Komen’s Continuing Saga: What Should It Do Now?

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November 8, 2012; Source: New York Times

On Thursday, the New York Times reported that a Komen Foundation spokeswoman has said that the Race for the Cure attracted 19 percent fewer participants through October than in the same period last year but, to date, corporate sponsors have not abandoned the organization. In fact, World Wrestling Entertainment has reportedly entered into a new marketing alliance with Komen.

Cause Marketing Forum President David Hessekiel believes that some sponsors will distance themselves discretely over time: “A lot of people are spreading their bets by working with several breast cancer charities.” He suggests that some may have multi-year agreements that would be difficult to terminate.

Levick Strategic Communications Executive Vice President Gene Grabowski says that it could take as long as four years for Komen to recover from their inappropriate foray into politics, which he says angered “both sides of the political spectrum.” “If it had been a run-of-the-mill scandal,” commented Grabowski, “something that was not involving politics, where you can remove one executive or human fallibility is easily grasped, then you can get out of situations a little bit easier.” Grabowski believes that Nancy Brinker should resign from the organization “for the good of the cause,” and likened the dynamics of the situation to those that sparked Lance Armstrong’s departure from LIVESTRONG.

At the very least, Grabowski says, Komen ought to find a new, known person as its primary spokesperson. “You need a new face,” Grabowski said. “Under these circumstances, it would be helpful to have an icon, someone who can give them cover.”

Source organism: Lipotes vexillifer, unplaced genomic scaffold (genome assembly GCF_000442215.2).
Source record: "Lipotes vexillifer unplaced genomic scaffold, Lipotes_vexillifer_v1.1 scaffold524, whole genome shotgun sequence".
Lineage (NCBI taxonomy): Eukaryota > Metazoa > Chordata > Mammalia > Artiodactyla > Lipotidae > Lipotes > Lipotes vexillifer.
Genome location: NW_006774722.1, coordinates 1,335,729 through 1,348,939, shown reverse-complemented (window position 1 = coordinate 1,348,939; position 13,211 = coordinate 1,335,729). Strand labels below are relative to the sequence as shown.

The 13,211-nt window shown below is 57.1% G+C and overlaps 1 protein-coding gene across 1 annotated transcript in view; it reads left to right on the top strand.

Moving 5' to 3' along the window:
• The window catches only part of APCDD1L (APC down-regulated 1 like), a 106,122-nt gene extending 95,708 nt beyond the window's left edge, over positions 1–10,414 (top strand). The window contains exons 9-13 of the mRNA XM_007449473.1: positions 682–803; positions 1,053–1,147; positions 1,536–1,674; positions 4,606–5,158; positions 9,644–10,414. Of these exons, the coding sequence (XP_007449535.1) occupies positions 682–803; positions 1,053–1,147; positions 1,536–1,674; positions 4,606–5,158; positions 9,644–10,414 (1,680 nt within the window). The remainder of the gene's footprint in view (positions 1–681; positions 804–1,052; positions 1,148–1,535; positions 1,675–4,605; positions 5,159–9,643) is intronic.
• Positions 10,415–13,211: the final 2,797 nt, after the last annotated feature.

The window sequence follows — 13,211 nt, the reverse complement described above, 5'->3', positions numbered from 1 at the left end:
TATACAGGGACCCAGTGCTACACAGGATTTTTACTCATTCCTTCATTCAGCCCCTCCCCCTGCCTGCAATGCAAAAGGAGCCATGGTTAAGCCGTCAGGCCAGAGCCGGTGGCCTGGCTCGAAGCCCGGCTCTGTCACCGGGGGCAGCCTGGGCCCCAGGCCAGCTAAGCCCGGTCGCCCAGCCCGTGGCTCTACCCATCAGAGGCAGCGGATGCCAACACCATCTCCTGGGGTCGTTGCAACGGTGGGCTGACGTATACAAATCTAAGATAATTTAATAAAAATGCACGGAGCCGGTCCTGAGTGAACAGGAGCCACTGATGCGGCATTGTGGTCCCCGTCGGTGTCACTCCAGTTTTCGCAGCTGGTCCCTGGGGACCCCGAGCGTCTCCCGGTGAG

What do you think needs to happen for Komen to recover? Do you think it is possible?–Ruth McCambridge

  • Jamie Forbes

    Time and action are the two things that will help Komen recover from this scandal. Apologies and aknowledgements are important, but without more decisive change, it will take longer to regain the trust from those who were outraged and disenfranchised by the Planned Parenthood defunding announcement.

    Nancy Brinker should step down. With her continued leadership (which has built a powerhouse nonprofit that has done so much for breast cancer), it will be impossible to convince many former supporters that the organization thinks differently than it did when it made the decision to defund Planned Parenthood. The results speak for themselves: with nearly 20% fewer participants in recent Komen events since the Planned Parenthood announcement, it’s clear they have not regained the trust back from supporters.

  • J Gifford

    It is a unfortunate that the decision to defund Planned Parethood was made. They should have been looking at the programs it offers the community instead of being presssured by perception. As a United Way fundraiser I am constantly talking about programs not agencies, There is a BIG difference. A donor needs to be educated on what their money pays for and the fundraising organization needs to stand behind the program it funds not jump ship on the community.It will be a long time before a do another Komen race, I can give my money to someone eles.

  • dclaudew

    We have all wondered about the salary of Nancy Brinker and her son. This information is not easy to find. Komen issues dozens if not scores of Form 990 annually for its group. This is done perhaps to hide how much cash flows to each site’s owner and how much flows to Nancy and her son. I’ve looked at several Komen Form 990 and learned little. Anyone know where to find the executive salaries of Nancy, her son, and all the site owners?